Zambia Won’t Get Higher Rating Than Angola’s B+, Barclays Says

Zambia, which plans to sell $1 billion of bonds this year in its first international debt issue, is unlikely to get a higher credit rating than the B+ assigned to Angola earlier this month, analysts say.

The southern African nation expects a rating higher than Angola’s and that B+ “should be the minimum,” Finance Minister Situmbeko Musokotwane said in a May 28 interview with CNBC Africa in Abidjan, Ivory Coast’s capital. Angola was granted a B+ rating, which is four notches below investment grade, on May 19 by Standard & Poor’s and Fitch Ratings, while Moody’s Investors Service assigned an equivalent ranking of B1.

“If they get a B+ rating I wouldn’t be surprised but I’m not sure they’ll be rated higher than Angola,” said Ridle Markus, an Africa strategist at Barclays Plc-owned Absa Capital in Johannesburg. “There aren’t a lot of red flags one can raise about Zambia.”

Zambia, Africa’s biggest copper producer, expects to achieve its first credit rating by the third quarter and proceed with an international bond sale soon afterwards, Musokotwane said last week. JP Morgan Chase & Co. is advising Zambia on the rating, said Musokotwane.

The country’s economy will probably expand more than 6 percent this year, boosted by higher copper prices and an estimated 42 percent surge in grain output, Musokotwane said. Copper, which accounts for about three quarters of Zambia’s export earnings, has more than doubled since the beginning of last year, climbing as high as $7,043 a ton in London today.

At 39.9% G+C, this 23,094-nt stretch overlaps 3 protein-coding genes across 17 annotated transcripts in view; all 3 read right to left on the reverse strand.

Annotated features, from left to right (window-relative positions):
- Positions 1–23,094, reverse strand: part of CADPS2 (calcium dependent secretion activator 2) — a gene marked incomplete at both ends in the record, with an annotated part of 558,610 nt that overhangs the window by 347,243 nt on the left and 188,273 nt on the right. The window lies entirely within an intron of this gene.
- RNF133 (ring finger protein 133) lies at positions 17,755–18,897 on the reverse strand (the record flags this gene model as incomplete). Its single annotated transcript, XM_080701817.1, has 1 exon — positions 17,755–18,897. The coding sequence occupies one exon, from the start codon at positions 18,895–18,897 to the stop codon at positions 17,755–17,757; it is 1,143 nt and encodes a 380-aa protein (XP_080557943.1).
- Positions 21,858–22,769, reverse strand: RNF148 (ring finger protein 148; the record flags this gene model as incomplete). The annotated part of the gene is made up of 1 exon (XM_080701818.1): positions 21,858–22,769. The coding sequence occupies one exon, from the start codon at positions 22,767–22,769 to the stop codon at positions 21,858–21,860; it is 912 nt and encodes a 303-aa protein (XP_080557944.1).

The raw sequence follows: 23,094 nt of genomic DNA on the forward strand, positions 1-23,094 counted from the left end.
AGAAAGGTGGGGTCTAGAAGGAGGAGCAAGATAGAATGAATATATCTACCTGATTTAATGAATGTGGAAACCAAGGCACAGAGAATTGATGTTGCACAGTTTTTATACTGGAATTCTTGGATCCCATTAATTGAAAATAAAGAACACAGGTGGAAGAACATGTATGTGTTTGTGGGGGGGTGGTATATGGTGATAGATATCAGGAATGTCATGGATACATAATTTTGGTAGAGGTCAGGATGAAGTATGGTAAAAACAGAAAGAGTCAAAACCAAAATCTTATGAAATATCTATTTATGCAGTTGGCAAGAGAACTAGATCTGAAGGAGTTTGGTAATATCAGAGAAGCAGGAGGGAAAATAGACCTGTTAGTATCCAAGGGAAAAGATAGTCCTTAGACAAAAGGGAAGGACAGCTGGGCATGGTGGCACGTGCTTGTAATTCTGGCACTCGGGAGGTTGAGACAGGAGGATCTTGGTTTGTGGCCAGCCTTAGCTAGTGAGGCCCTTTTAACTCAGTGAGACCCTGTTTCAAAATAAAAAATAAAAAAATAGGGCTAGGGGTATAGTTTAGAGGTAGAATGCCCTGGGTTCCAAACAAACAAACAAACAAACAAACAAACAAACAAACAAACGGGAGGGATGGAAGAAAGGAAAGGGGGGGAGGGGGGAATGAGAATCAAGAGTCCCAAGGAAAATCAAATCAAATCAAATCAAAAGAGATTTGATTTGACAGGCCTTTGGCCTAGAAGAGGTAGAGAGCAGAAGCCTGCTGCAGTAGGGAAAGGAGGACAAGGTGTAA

Rating Prospects

Zambia may be rated B, five levels below investment grade on the scales of Standard & Poor’s and Fitch Ratings, according to Gunther Kuschke, a sovereign risk analyst at Johannesburg- based Rand Merchant Bank.

“They’d be lucky to get a B+ rating, which looks a bit bullish,” said Kuschke. “One of the major drawbacks for Zambia is their narrow economic base and their reliance on donor aid.”

Donor aid accounts for about 20 percent of Zambia’s government revenue, said Kuschke. Angola’s donor receipts are “not substantial,” he said.

“Angola is also in a healthier fiscal position than Zambia and has marginally lower public debt,” said Kuschke.

Zambia ran a fiscal deficit of 3.1 percent of GDP for the year through May compared to Angola’s surplus of 3.9 percent over the same period, according to data from the Economist Intelligence Unit. Angola’s public debt is expected to reach 19.6 percent of GDP this year compared with 23.9 percent in Zambia, the EIU estimates.

Zambia’s currency, the kwacha, has weakened 7.4 percent this year to 5,010 per dollar, according to Bloomberg data.

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